Rachael Stephens is a PhD Candidate in Anthropology and Education. Her research focuses on processes of social reproduction and social change. Her dissertation explores issues of privilege and civic responsibility in the context of school finance inequality, and she aims to develop new ways to study race-making as a constitutive part of capitalist reproduction. Rachael embraces non-print modes of research and scholarship as a way to produce work that is more collaborative in its production, more accessible in its reach, and hopefully, more transgressive in its impact.

Re-Possessing Being & Time: Voguing, Queer Expression, & Healing

angel gutierrez
Mentored by Atenea Rosado-Viurques

Drawing upon Black and Indigenous Feminist scholars, activist, and artists, this projct takes inspiration from the question, “How can experimental ethnography be combined with voguing to concretely develop a Queer BIPOC archive and conceptually retake our own historicity – the ability to be of or have history?” The video uses voguing and interviews to expand upon ethnography in order to express discontent for colonialism’s dehumanizing representations of queer and racialized subjects, and forge for ourselves an ethnography of Queer expression and Black and Brown yearnings for psychic, social, and material liberation.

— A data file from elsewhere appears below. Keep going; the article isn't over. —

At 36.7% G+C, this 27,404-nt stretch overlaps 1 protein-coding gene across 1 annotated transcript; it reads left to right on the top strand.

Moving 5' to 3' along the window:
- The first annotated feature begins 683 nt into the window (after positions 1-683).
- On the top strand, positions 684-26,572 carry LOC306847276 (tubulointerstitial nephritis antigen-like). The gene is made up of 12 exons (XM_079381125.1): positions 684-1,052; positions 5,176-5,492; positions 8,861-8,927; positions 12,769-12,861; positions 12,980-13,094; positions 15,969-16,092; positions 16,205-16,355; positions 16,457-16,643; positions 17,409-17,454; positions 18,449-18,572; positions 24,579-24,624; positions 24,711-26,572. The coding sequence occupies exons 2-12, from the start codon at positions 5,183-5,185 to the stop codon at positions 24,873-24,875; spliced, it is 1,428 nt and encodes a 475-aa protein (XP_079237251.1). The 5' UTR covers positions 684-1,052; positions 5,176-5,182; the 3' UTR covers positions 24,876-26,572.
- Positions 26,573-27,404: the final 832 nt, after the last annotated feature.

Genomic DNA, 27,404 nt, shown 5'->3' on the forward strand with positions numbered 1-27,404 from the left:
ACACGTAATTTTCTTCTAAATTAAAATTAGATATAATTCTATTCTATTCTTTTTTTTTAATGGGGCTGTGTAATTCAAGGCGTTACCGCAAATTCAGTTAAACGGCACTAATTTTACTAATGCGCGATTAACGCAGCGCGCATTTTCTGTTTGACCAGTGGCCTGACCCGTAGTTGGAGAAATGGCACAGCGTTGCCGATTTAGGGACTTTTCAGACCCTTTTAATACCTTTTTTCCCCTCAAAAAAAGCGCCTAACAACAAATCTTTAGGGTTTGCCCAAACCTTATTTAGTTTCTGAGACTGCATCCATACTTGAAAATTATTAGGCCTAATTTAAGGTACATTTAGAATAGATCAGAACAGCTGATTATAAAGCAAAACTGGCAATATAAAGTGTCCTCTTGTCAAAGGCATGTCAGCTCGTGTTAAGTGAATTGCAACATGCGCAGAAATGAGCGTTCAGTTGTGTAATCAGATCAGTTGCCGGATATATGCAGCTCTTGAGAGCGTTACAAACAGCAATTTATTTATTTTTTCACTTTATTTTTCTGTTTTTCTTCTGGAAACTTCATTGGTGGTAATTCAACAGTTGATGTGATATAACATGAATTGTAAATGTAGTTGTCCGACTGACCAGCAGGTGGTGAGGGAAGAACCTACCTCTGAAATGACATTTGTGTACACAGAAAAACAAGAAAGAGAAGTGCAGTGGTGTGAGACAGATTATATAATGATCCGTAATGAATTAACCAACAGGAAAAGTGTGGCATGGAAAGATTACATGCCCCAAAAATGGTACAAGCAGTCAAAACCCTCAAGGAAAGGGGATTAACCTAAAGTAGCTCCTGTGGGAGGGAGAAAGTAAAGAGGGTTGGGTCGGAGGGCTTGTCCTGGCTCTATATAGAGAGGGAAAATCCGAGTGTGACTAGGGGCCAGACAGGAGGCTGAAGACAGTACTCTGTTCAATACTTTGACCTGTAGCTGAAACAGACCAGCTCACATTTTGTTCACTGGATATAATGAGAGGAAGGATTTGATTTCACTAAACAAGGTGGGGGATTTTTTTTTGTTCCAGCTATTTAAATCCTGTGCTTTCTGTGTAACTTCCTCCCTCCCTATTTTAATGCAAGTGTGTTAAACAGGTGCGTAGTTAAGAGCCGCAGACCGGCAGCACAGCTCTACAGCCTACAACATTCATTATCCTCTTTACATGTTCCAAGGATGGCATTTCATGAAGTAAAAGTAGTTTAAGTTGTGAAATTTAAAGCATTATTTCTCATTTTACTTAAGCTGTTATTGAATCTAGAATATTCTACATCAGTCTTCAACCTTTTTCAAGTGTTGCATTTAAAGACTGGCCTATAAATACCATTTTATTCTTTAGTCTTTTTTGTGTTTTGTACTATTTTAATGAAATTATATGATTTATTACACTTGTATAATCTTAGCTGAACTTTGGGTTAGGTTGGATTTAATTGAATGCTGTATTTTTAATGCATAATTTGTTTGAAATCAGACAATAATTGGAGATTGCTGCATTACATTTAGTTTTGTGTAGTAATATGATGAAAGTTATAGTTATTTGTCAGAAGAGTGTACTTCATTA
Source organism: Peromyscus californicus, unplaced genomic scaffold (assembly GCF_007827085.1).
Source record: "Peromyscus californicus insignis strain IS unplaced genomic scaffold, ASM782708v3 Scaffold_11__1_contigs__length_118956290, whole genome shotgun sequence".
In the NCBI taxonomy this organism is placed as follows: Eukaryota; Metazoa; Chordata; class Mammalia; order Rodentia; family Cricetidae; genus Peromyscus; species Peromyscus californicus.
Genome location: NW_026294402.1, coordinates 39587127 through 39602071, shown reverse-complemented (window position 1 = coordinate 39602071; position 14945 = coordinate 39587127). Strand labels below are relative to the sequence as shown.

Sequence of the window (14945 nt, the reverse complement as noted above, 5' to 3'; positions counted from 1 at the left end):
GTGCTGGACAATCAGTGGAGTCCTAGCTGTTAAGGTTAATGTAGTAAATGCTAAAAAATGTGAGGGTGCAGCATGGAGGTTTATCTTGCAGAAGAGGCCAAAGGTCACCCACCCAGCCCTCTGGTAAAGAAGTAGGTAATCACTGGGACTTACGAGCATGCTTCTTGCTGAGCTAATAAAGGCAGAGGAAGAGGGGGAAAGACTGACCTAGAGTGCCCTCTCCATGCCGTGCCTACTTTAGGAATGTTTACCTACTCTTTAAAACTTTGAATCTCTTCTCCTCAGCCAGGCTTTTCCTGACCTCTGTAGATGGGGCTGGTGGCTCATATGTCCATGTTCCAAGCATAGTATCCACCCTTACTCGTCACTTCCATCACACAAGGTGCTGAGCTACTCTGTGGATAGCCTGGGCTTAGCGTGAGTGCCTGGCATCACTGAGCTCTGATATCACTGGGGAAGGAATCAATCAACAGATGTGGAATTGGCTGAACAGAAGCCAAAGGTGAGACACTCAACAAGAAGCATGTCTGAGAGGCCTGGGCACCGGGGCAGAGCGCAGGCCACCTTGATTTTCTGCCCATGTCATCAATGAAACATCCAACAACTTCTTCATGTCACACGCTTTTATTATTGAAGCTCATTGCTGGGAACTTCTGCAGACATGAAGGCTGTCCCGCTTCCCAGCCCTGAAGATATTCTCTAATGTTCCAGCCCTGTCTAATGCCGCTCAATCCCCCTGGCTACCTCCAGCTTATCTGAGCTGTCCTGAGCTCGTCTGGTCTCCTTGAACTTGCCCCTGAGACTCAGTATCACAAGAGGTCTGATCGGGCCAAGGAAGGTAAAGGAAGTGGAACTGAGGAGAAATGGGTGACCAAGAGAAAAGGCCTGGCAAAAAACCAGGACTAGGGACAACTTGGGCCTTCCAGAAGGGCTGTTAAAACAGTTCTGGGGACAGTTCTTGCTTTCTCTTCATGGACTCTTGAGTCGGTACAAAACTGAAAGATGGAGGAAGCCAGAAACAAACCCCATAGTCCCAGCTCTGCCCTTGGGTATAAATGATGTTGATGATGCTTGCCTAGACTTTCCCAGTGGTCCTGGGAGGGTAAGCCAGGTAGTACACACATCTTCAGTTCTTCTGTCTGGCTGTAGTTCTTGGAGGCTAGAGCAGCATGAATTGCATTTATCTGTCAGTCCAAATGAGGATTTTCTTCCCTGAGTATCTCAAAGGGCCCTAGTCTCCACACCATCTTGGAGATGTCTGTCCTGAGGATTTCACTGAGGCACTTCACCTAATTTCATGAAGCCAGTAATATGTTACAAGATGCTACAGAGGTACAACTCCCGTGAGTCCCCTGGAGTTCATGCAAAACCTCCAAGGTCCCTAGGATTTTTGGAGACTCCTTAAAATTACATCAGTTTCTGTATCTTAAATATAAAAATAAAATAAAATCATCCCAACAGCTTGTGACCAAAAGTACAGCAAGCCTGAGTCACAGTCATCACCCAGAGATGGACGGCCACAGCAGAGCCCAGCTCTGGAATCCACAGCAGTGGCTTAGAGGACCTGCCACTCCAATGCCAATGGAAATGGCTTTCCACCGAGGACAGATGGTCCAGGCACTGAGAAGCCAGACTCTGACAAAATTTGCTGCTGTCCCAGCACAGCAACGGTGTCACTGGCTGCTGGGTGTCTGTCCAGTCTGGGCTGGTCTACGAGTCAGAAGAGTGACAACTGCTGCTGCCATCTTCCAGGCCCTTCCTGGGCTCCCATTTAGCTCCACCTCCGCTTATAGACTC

angel gutierrez is a sophomore studying anthropology & philosophy. Their research interests look towards their homeland within the Mexican state to understand how neoliberal interests of the state fuel displacement. Their filmmaking and performance interests focus on making kin and place-making to explore how voguing heals.

Atenea Rosado-Viurques is a doctoral candidate at the University of Pennsylvania pursuing a joint PhD in Education, Culture and Society, and Anthropology. Her research focuses on critical approaches to humanitarianism in education, the experiences of teachers working in humanitarian crisis, and the impact migration policies have on non-formal pedagogy in Central America. Rosado-Viurques is a research practitioner who has worked with schools, governments, and international organizations, and who centers art-based methodologies in her research.

Black Family Accession

Tatiana Swain
Mentored by Sophie Maddocks

Black Family Accession delves into the intricacies and intimate conversations that Black families hold with one another about their traditions through a journalistic and Afro-American background.